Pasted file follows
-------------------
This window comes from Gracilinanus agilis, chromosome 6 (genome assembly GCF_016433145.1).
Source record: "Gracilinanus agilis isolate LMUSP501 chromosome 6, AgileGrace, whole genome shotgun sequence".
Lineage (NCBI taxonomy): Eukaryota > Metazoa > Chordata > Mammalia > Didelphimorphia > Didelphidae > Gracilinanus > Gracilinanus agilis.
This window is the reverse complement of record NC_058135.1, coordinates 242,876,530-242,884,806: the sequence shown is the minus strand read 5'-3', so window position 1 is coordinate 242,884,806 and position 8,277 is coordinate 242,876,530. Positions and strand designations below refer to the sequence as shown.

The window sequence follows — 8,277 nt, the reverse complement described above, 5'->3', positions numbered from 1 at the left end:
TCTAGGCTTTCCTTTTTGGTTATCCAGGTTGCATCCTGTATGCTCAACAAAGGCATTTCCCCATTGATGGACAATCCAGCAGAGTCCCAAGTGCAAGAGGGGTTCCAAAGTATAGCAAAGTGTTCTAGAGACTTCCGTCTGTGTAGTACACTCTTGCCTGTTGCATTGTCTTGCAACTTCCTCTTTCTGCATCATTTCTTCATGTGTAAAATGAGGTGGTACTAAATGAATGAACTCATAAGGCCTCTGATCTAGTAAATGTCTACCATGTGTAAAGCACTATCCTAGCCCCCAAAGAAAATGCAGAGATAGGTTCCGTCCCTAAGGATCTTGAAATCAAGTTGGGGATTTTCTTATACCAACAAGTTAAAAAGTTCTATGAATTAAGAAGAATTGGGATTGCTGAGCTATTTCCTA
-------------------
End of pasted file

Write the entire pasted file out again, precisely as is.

This window comes from Gracilinanus agilis, chromosome 6 (genome assembly GCF_016433145.1).
Source record: "Gracilinanus agilis isolate LMUSP501 chromosome 6, AgileGrace, whole genome shotgun sequence".
Lineage (NCBI taxonomy): Eukaryota > Metazoa > Chordata > Mammalia > Didelphimorphia > Didelphidae > Gracilinanus > Gracilinanus agilis.
This window is the reverse complement of record NC_058135.1, coordinates 242,876,530-242,884,806: the sequence shown is the minus strand read 5'-3', so window position 1 is coordinate 242,884,806 and position 8,277 is coordinate 242,876,530. Positions and strand designations below refer to the sequence as shown.

The window sequence follows — 8,277 nt, the reverse complement described above, 5'->3', positions numbered from 1 at the left end:
TCTAGGCTTTCCTTTTTGGTTATCCAGGTTGCATCCTGTATGCTCAACAAAGGCATTTCCCCATTGATGGACAATCCAGCAGAGTCCCAAGTGCAAGAGGGGTTCCAAAGTATAGCAAAGTGTTCTAGAGACTTCCGTCTGTGTAGTACACTCTTGCCTGTTGCATTGTCTTGCAACTTCCTCTTTCTGCATCATTTCTTCATGTGTAAAATGAGGTGGTACTAAATGAATGAACTCATAAGGCCTCTGATCTAGTAAATGTCTACCATGTGTAAAGCACTATCCTAGCCCCCAAAGAAAATGCAGAGATAGGTTCCGTCCCTAAGGATCTTGAAATCAAGTTGGGGATTTTCTTATACCAACAAGTTAAAAAGTTCTATGAATTAAGAAGAATTGGGATTGCTGAGCTATTTCCTA